Here, defendant's actions are essentially fraudulent acts which he knows or should know are frivolous and either is willfully taking advantage of others who, due to their own confused -- or their own refusal to abide by the tax system, blindly succumb to the defendant's manipulations; and unless a sentence is sufficient in this case, the defendant obviously will continue in these actions to the detriment of not only the courts, not only the government, but to others who will fall prey to his false statements.

MR. RIVERA: Your Honor, may I sit down? I have a hernia and I can't stand very long.

THE COURT: Yes. All right. Yes. Yes. You may sit down.

There is, in short, a significant danger the defendant will continue to defraud others, again violate the terms of the injunction which must be adequately addressed to cause him to cease such unlawful conduct.

As far as needed education, medical care or correctional treatment while in custody, those do not appear to be applicable.

The sentence available to the Court is up to six months in prison, plus a $500 fine, plus one year of supervised release.

Guidelines are not applicable because guidelines do not even apply to any sentences that are less than one year. In this case, we have circumscribed the maximum possible sentence to six months.

There are no other pertinent policy statements. I have considered the need to avoid any unwarranted sentencing disparities. The need to provide restitution to the victim in this case is not applicable at this time.

Having considered all of those factors, Mr. Rivera, the following is the sentence of the Court:

It is ordered that defendant shall pay the United States a total fine of $500. The fine shall be paid in full no later than one week after sentencing;

The defendant shall comply with general order 01-05;

It is ordered the defendant shall pay the United States a special assessment of $10 which is due immediately.

It is the judgment of the Court the defendant Eduardo Rivera is hereby committed to the custody of the Bureau of Prisons to be imprisoned for a term of 60 days.

Upon release from imprisonment, defendant shall be placed on supervised released for a period of one year under the following terms and conditions:

One, defendant shall comply with the rules and regulations of the U.S. Probation Office in general or a 318;

Two, the defendant shall perform 400 hours of community service as directed by the probation officer;

Three, the defendant shall not be employed in any position that requires licensing and/or certification by any local, state or federal agency without the prior approval of the probation officer;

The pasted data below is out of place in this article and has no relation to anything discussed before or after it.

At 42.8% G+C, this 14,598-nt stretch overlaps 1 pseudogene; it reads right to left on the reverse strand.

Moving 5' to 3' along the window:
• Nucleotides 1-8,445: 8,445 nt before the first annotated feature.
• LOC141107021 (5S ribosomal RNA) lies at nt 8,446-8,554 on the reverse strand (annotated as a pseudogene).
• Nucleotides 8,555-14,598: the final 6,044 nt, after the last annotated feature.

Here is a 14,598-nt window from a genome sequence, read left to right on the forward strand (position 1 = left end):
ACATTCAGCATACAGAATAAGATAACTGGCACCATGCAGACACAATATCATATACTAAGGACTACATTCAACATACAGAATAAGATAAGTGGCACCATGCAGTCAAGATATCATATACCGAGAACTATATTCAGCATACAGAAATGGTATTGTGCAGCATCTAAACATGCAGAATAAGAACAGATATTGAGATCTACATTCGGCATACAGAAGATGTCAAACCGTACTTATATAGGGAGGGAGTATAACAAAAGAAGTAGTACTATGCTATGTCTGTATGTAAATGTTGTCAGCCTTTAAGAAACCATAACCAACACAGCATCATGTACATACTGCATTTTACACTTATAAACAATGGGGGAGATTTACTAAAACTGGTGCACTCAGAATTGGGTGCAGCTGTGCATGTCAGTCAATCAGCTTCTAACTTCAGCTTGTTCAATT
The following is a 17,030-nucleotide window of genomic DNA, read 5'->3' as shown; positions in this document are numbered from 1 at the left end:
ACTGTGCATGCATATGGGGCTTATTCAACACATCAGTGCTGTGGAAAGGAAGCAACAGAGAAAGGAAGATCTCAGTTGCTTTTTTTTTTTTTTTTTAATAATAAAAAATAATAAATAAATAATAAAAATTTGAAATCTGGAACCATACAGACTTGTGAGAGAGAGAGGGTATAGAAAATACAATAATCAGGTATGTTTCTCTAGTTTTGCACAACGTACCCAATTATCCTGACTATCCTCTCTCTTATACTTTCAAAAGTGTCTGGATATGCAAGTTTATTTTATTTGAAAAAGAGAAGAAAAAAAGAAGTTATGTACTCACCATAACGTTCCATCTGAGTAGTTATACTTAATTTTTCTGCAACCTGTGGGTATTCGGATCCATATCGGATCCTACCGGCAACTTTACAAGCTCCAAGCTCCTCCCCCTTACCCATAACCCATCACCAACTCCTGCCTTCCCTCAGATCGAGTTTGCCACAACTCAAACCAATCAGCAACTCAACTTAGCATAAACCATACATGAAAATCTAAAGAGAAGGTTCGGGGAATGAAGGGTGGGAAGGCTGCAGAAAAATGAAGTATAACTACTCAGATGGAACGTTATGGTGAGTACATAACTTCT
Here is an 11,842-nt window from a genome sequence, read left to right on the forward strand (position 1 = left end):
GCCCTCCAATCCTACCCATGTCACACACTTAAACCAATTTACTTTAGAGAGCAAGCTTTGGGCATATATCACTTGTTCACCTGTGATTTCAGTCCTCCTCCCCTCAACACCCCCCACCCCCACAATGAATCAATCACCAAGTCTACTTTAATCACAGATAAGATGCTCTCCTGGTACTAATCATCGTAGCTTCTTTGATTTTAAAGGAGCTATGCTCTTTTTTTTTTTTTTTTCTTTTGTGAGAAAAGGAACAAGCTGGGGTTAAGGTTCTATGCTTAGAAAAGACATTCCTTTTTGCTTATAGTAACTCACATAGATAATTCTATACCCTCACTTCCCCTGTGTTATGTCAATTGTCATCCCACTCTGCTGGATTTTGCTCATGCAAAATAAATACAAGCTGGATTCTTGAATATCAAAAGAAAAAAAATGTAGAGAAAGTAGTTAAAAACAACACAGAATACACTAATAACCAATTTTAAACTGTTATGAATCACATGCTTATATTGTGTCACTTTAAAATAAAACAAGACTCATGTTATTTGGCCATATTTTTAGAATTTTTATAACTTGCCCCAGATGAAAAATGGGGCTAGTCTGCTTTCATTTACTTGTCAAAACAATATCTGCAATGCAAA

And, four, the defendant shall comply with this Court's permanent injunction issued in Case Number CV 03-2520-GHK.

The drug testing condition mandated by statute is suspended based upon the Court's determination that the defendant poses a low risk of future substance abuse.

Mr. Rivera, because you have appeared at all of the proceedings, I have no reason to believe that you will not be able to self-surrender; and, therefore, I'm going to allow you a certain period of time to get your affairs in order in order to self-surrender.

Do you think 30 days will be sufficient time for you to do that?


THE COURT: All right. Today is March 26. You will surrender yourself to the United States Marshal of this district by no later than noon on April 26, 2007 to begin your term of incarceration.

Do you understand that?

MR. RIVERA: Noon, April 26.

THE COURT: Noon, April 26, 2007.


THE COURT: All right. You have the right to appeal the sentence and the conviction in this case. If you wish to file a Notice of Appeal, you should do so in a. timely fashion which is ten days of today's date or the date in which judgment is entered.

I suggest that if you wish to have counsel represent you, you should go and look for counsel. If you can't afford to hire your own counsel, we will appoint a counsel or the Court of Appeals will appoint a counsel to represent you on appeal.

Do you understand that?

MR. RIVERA: I understand.

THE COURT: All right. Your bond currently will be exonerated upon your surrender to the United States Marshal by noon on April 26, 2007.

Anything further at this time on behalf of the United States?

MR. DAVIS: No, Your Honor.

THE COURT: All right. That's the order.

(Proceedings concluded at 11:28 a.m.)

9:52 PM  
Blogger Ryan Mann said...

no surprise, a federal judge supports the federal mofia.
IRS=federal mofia
IRS=federal mofia
IRS=federal mofia

12:46 AM  
Blogger TruePatriot said...

Here's a partial list of words in the Federal (in)Justice Lexicon:

1) UNConstitutional
2) Malfeasance
3) Subversion
4) Corruption
5) INjustice
6) Coercion
7) Treason

12:23 PM